We Are Lady Parts takes all the clichés about women in hijab being uniformly submissive or oppressed and immediately kicks them to the curb with the toe of a Doc Marten boot. Take the band’s manager, Momtaz (Lucie Shorthouse), the most enigmatic character in the series. Shrouded always in a niqab that obscures everything on her head and face except for her eyes, she also wears spiked bracelets, fingerless gloves, may or not have committed arson at one point, and vapes frequently, blowing puffs of smoke through the fabric of her veil. When she’s not trying to get gigs or publicity for Lady Parts, she’s working at a lingerie store and asking customers if the kind of bra they are seeking falls in the “recreational, titillational, factual, respectful, shag-me-kind, or shag-me-hard” category. The fact that we never fully see Momtaz’s face does the opposite of reinforcing tired assumptions about Muslim women; instead it makes us curious to find out more about her.
Manzoor photographs all of these women lovingly, sometimes in slow-motion sequences that are almost Tarantino-esque in their emphasis of how badass they are. While the interior life of each band member is explored, ultimately the series is defined by Amina and her conflict between being the good girl she believes she’s supposed to be and the liberated rocker she becomes every time she strums an electrified chord. Vasan absolutely shines in this role. Her wide, vulnerable eyes project utter panic when she’s playing Amina’s bumbling insecurity for laughs, but are just as convincing when she’s going for genuine heart in a scene. She also has lovely chemistry with Zaqi Ismail, who plays the handsome Ahsan, Amina’s unrequited crush and the brother of Ayesha, who is as impatient with him as she is with most things and humans.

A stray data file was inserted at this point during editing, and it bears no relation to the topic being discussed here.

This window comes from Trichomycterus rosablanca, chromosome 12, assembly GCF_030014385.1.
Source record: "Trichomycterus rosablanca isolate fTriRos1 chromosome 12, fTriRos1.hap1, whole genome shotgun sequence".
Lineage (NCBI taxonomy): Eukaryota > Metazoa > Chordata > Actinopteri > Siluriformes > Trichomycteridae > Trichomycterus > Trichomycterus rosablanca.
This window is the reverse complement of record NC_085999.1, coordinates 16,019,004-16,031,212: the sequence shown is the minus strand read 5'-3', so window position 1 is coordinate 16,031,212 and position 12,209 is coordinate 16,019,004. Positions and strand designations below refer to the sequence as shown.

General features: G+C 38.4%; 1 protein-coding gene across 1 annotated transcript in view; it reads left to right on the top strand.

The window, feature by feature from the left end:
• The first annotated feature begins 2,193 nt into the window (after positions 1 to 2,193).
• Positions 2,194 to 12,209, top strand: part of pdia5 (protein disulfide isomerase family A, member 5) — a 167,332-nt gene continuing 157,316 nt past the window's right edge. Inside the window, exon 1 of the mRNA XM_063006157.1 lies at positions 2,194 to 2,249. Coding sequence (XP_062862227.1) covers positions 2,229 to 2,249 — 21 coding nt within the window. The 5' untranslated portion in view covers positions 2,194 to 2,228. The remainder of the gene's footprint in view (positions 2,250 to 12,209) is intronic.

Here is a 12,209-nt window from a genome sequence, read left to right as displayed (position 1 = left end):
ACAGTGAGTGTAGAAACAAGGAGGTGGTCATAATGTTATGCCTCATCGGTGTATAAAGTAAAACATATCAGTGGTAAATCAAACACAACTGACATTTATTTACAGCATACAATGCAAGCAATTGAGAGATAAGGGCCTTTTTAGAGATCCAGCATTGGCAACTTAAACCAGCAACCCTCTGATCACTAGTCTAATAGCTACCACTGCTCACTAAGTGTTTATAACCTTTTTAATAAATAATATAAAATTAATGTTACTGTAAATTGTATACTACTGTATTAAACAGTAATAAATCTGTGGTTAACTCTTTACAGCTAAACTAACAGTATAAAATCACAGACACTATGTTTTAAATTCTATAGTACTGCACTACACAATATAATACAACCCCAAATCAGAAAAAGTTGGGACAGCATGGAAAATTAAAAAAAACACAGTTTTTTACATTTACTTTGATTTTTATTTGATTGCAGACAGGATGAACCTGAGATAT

Another major We Are Lady Parts asset is its music. The band, whose name winks at the more bluntly titled Pussy Riot, doesn’t make corporate-sanctioned punk cranked out of the Disney factory. Lady Part’s songs, both the ones written for the series (“Voldemort Under My Head Scarf”) and their covers (a killer version of Dolly Parton’s “9 to 5”) are rousing and authentically rough. Between We Are Lady Parts and Girls5Eva, this is a real moment for music created for fake all-girl bands on TV.
What’s so special about this series is that it’s impossible to pigeonhole anyone or anything in it. While all the members of Lady Parts can be described as anti-establishment feminists, it’s also accurate to say that they are people of faith. In the fifth episode, Saira, the one most invested in the group’s success, wakes up one morning and washes her hands in a bathroom lightly graffitied with, among other things, the anarchy symbol. Then she goes into her bedroom, kneels, and quietly prays toward Mecca. Like her bandmates, she gets off on rolling through a wild set in front of an audience. But she’s also defined by her religion, along with many other facets of her life and experience. You can’t fold any of these women into a tidy little box, because they will inevitably burst through those constraints. We Are Lady Parts affords us the pleasure and privilege of watching them break out.